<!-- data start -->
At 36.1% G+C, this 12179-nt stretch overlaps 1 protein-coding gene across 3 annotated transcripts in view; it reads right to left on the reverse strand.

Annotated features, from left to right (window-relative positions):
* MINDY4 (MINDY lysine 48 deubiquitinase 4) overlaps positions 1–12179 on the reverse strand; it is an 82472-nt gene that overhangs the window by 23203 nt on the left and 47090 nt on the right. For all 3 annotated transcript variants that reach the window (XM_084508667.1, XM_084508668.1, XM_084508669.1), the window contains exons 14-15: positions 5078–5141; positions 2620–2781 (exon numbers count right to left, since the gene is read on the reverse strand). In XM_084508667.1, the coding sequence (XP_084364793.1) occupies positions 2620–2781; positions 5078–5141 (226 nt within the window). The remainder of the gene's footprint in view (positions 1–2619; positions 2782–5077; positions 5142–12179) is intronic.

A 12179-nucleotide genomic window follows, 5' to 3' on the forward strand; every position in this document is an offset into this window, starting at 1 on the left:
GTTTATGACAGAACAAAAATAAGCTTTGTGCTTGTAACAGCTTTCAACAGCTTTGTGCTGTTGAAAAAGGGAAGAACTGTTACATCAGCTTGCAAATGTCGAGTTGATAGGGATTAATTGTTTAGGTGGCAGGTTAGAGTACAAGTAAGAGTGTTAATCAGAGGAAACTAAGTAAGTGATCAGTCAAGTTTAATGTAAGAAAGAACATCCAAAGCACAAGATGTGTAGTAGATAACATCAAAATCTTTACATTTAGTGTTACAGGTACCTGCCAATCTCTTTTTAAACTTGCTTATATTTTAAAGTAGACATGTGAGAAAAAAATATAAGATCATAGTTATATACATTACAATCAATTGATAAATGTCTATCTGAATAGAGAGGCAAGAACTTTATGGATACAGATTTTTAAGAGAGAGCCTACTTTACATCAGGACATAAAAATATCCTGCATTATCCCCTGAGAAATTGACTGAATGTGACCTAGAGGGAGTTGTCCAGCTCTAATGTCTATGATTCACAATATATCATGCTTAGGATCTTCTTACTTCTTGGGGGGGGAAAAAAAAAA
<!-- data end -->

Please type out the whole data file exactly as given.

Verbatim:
At 36.1% G+C, this 12179-nt stretch overlaps 1 protein-coding gene across 3 annotated transcripts in view; it reads right to left on the reverse strand.

Annotated features, from left to right (window-relative positions):
* MINDY4 (MINDY lysine 48 deubiquitinase 4) overlaps positions 1–12179 on the reverse strand; it is an 82472-nt gene that overhangs the window by 23203 nt on the left and 47090 nt on the right. For all 3 annotated transcript variants that reach the window (XM_084508667.1, XM_084508668.1, XM_084508669.1), the window contains exons 14-15: positions 5078–5141; positions 2620–2781 (exon numbers count right to left, since the gene is read on the reverse strand). In XM_084508667.1, the coding sequence (XP_084364793.1) occupies positions 2620–2781; positions 5078–5141 (226 nt within the window). The remainder of the gene's footprint in view (positions 1–2619; positions 2782–5077; positions 5142–12179) is intronic.

A 12179-nucleotide genomic window follows, 5' to 3' on the forward strand; every position in this document is an offset into this window, starting at 1 on the left:
GTTTATGACAGAACAAAAATAAGCTTTGTGCTTGTAACAGCTTTCAACAGCTTTGTGCTGTTGAAAAAGGGAAGAACTGTTACATCAGCTTGCAAATGTCGAGTTGATAGGGATTAATTGTTTAGGTGGCAGGTTAGAGTACAAGTAAGAGTGTTAATCAGAGGAAACTAAGTAAGTGATCAGTCAAGTTTAATGTAAGAAAGAACATCCAAAGCACAAGATGTGTAGTAGATAACATCAAAATCTTTACATTTAGTGTTACAGGTACCTGCCAATCTCTTTTTAAACTTGCTTATATTTTAAAGTAGACATGTGAGAAAAAAATATAAGATCATAGTTATATACATTACAATCAATTGATAAATGTCTATCTGAATAGAGAGGCAAGAACTTTATGGATACAGATTTTTAAGAGAGAGCCTACTTTACATCAGGACATAAAAATATCCTGCATTATCCCCTGAGAAATTGACTGAATGTGACCTAGAGGGAGTTGTCCAGCTCTAATGTCTATGATTCACAATATATCATGCTTAGGATCTTCTTACTTCTTGGGGGGGGAAAAAAAAAA